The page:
The second layer was made from 0.5mm plain plasticard. Again this was 13mm deep and the same length as the top piece. I marked on the sheet where the bottom of the windows were (the glass bit) and then scribed this all the way across without cutting right through. The 2 pieces of plastic were then laminated together and left to dry. I then marked out the edges of the windows with a pencil and cut them out, cutting the verticals and then snapping the waste pieces out. Any of these lines that were not square got a bit of filing and knife work to tidy them up. I also discovered that one of my files was the correct width to clean the window frames up which made the job a wee bit easier. The bottom beading on the window frames was made by gluing a pieces of evergreen microstrip across at the right height and then removing the bits between windows. Its not ideal but they do all line up which is a bit more important (I'll have to paint it now to check it doesn't look silly and the blemishes are not too deep).

Finally I tacked the bits above the windows. This was cut in one piece from a piece of 1mm plasticard. I was not sure how I was going to do all the raised beading on the edges, and it was a pleasant surprise to discover that the burrs raised from cutting the plastic sheet were just about right. The beading running down the center of this bit was done again using microstrip.

So, here's how it looks after a night being left to dry (pressed under a piece of glass so that it would not warp)

'Don't look too close'

Saturday, September 26, 2009

These are a few of my Favourite Things...

AmFet writes: I'm always slightly amused by the way that us hobbyists have "favourites", whether it be locomotives, carriages, stations, sleepers etc. For some reason, there is one locomotive out of a class of many that somehow does it for us more than the others......for some reason, I like DC4507, but am strangely non-commital towards 4611.

Anyway, here is one of my favourites: DX5120.

I like her as I spent half of my loco pass in her cab, running W(h)anganui - Whareroa with train 544 2 days running earlier this year. Sure, she was old and scungy and kept having arguments over the dynamics with 5074 behind, but it was a real experience riding in a virtually unmodified Phase 1 DX when most of her brethren had been updated with all the mod cons. That she turned up at all on the milk trains was a real suprise to a lot of people. Foibles? Well, Drew could probably fill in a few, but from the left side of the cab....well, my seat didnt adjust properly and the arm rest was broken, and when ever the dynamics went on (and after 5074 had given up arguing), I got a nice warm gust of air through the open window from the dynamic vent behind the cab. But on a warm summers day, there isnt anything quite like sitting in a DX cab with your feet up and the front door open.....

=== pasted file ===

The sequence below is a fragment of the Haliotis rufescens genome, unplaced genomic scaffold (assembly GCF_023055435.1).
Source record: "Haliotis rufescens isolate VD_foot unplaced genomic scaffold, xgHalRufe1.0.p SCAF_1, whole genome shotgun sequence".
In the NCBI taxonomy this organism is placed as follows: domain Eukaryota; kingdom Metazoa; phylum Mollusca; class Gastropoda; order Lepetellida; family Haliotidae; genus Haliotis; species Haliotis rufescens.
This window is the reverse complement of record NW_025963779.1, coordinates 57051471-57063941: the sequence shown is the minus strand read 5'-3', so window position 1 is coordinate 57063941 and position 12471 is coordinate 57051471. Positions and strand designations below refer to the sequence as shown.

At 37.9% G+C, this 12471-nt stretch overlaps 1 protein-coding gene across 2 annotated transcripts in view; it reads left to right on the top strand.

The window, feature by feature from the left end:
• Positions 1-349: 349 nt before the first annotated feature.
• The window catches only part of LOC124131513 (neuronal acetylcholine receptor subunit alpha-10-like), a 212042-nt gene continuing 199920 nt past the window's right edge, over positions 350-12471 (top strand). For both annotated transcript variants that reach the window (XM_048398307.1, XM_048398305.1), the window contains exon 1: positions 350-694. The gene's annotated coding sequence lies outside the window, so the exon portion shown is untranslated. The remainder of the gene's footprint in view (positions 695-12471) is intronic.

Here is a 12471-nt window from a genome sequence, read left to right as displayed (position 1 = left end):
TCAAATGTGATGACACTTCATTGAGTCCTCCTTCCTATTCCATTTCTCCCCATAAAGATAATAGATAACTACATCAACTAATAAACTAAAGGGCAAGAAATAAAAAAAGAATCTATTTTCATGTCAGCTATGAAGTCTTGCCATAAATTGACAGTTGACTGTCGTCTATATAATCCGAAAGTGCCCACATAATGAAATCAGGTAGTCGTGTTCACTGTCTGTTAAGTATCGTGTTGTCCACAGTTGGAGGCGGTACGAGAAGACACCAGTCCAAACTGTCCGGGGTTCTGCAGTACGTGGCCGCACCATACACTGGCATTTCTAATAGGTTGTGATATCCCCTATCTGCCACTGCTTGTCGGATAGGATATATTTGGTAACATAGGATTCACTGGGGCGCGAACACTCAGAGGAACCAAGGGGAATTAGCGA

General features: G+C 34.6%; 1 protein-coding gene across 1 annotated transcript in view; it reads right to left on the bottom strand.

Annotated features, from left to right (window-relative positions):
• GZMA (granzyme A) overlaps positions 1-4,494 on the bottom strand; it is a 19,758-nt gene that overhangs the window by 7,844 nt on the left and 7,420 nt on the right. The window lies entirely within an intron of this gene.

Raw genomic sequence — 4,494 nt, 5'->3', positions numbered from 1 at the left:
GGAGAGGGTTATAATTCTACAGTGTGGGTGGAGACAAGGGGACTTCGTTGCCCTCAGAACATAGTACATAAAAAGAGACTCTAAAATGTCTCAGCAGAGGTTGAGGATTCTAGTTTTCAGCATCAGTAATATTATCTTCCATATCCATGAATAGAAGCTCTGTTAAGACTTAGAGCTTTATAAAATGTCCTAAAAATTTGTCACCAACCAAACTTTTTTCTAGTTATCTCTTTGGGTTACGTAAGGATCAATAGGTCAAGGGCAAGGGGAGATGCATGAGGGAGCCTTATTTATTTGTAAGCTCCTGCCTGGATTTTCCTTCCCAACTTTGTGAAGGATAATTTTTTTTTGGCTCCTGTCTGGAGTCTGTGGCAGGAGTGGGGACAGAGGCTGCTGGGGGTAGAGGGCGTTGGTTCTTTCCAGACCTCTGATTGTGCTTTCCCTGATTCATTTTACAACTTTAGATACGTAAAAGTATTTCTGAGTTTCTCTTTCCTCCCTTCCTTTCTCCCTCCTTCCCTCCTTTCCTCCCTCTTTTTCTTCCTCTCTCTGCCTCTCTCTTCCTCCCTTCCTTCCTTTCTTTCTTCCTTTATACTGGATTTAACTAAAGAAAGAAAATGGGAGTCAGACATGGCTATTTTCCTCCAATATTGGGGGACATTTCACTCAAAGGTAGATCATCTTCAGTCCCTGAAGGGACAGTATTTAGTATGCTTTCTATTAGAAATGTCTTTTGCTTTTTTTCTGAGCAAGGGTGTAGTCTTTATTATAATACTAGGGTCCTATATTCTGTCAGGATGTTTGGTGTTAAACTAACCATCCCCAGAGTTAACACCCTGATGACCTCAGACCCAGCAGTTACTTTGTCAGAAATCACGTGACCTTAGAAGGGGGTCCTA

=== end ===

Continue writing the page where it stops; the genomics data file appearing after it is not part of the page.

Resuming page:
Anyway, I spent the next few months waiting for the right moment to photograph her in all her TranzRail Blue glory, but then things...happened. And she was sent to Hutt Shops, then got caught up in the DXB rebuild program.

I just so happened to be at Hutt Shops last Friday for work, so took the chance to see how she was getting on....and with the help of a suitably located ladder and platform ("Just checking the network junction box up there..."), got this:

I dearsay she'll be out soon, so again I'll be able to get the warm fuzzies seeing her at the depot from my morning train....what a geek.

The things you find.

Tonight while looking for something else, I came across this. (you will need quicktime or be running firefox to view it). Click on the photo to follow the link.

What is interesting from my point of view is the film of the shunting at Summit. I was not sure how they had rejoined the trains while removing the loco's. Also quite interesting to note is a complete lack of regard for health and safety regulations.

Friday, September 25, 2009

For the rest of you

The comments section suggests that some out there might be growing weary of my fascination with boiling water machines and the products of English electric, as they can't remember them. Personally I struggle to remember parts of last week.
Since Darryl has gone to Romania to chase vampires and steam trains, Its up to me so I'll post this picture of one of Drew's offices this week.

'Morning Miss Jones, 11 minutes late, leaves on the line at Waitotara. Take a memo....'

For those of you out their currently making models of Milk tankers, I hope you will include the height differences as well. I assume they were all empty?

Really old wagons

Another shot from the 'prototypes I can find' files.

At Founders park they also have an old L1 wagon underframe that someone dug out of a swamp or something. This is quite instructional as its always the bits that you can never see.